All Guns Blazing
There are many spectacular settings in which to sample a dram of whisky, but to cradle a glass of Royal Salute 21 Year Old on the deck of a Type 23 ‘Duke’ Class frigate really is an experience to savour. It’s a warm (and mercifully rain-free) January evening in Sabah, and those arriving at the Royal Malaysian Navy’s base in Sepanggar Bay are doing their best to take in the sight of the United Kingdom’s HMS Argyll. The lucky guests who are here at the invitation of Royal Salute even get a chance to tour the inner workings of the ship, and some of us are daring enough to perch briefly on the captain’s seat.
As part of the Royal Navy’s fleet – a crucial component of the British Armed Forces – this particular frigate is the longest-serving of its kind, having been commissioned in 1991. While in the process of completing a nine-month deployment to the Far East, HMS Argyll has carried a valuable arsenal with her – well, certainly in our whisky-obsessed eyes – of an artillery of Royal Salute. This is where a special connection between the Royal Navy and Royal Salute arises, as the frigate takes its name from the dukedom of Argyll – and the 13th Duke of Argyll happens to be a brand ambassador and patron of Royal Salute.
So closely intertwined are frigate and dukedom that HMS Argyll takes its motto, Ne Obliviscaris (Latin for ‘forget not’) from that of the Duke of Argyll’s family, Clan Campbell. His daughter, Lady Charlotte Mary Campbell, was christened in the ship’s bell in 2009, while two plaques – one presented by the current Duke of Argyll, and another by the 12th Duke of Argyll – are proudly displayed in a main corridor. “I’ve got quite a long association with HMS Argyll,” says His Grace the Duke of Argyll, Torquhil Ian Campbell, speaking on the phone from Scotland.
“One of my very quirky titles is ‘Admiral of the Western Isles’, being from part of the West Coast of Scotland. It’s an extremely old title that goes back to the reign of Charles II, and when I go on board a British naval vessel, I am – technically speaking – due to be given a 17-gun salute. So to have a ship in the British navy which is a ‘Duke’ Class frigate with my family name is a lot of fun.” With that in mind, it’s unlikely that any other ambassador for Scotch whisky has ever had a warship named after them – an honour reserved for only a handful of dukedoms.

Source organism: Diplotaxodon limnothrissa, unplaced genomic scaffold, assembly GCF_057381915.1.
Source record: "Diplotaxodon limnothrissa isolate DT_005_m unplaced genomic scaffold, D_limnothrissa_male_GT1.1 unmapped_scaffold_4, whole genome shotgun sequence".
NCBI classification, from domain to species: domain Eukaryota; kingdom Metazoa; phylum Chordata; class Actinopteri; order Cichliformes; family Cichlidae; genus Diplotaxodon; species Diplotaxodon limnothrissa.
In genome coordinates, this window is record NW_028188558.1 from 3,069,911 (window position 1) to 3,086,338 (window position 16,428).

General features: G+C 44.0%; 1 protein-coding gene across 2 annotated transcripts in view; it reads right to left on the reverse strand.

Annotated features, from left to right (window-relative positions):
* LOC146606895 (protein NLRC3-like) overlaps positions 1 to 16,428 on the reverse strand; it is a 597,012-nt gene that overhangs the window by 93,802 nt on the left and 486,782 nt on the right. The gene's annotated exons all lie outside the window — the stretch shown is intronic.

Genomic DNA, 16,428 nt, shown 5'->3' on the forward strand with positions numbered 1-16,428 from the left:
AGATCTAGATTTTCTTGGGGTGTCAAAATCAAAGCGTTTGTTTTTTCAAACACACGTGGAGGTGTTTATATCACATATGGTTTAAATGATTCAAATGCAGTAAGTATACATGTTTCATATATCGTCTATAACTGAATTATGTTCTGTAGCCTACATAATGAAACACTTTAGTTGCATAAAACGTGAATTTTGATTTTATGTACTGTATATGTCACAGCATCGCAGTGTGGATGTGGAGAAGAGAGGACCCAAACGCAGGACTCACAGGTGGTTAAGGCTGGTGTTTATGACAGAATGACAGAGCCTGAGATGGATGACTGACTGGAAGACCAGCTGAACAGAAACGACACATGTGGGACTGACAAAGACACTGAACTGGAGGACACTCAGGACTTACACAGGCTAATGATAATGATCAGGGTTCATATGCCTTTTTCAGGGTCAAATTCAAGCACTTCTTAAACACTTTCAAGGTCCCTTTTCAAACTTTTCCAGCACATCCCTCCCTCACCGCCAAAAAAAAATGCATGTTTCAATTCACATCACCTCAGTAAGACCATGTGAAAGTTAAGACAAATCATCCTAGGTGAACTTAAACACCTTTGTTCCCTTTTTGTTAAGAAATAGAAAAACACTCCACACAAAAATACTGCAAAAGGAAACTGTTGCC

“His Grace is the perfect fit for Royal Salute as he represents the very best of past, present and future,” remarks Peter Prentice, Global VIP Relationships Director for Chivas Brothers and Chairman of The Keepers of the Quaich. “He’s a dynamic man of both dynasty and destiny from one of the most iconic families of Scotland. When talking about or drinking a majestic glass of Royal Salute, words spring to mind such as ‘grand’, ‘enchanting’, and ‘refined’ – all of which are values that His Grace possesses in spades. He’s a remarkable man, and the dream ambassador for Royal Salute.”
At the beginning of HMS Argyll’s deployment in the summer of 2018, the Duke signed and presented an artillery of Royal Salute to Commander Toby Shaughnessy, commanding officer of HMS Argyll. Along with some Royal Salute flagons and ceremonial quaichs, the whisky will no doubt play an important part in Britain’s efforts to strengthen military and diplomatic ties in the region. They do, of course, prompt the question of whether His Grace will be there to welcome the frigate upon its return.
“HMS Argyll will have been away for a long time, having been to the other side of the world and back again, so hopefully we’ll be able to have a party with them – if they have any Royal Salute left!” the Duke laughs. “I’m sure they’ll be able to put it to good use.”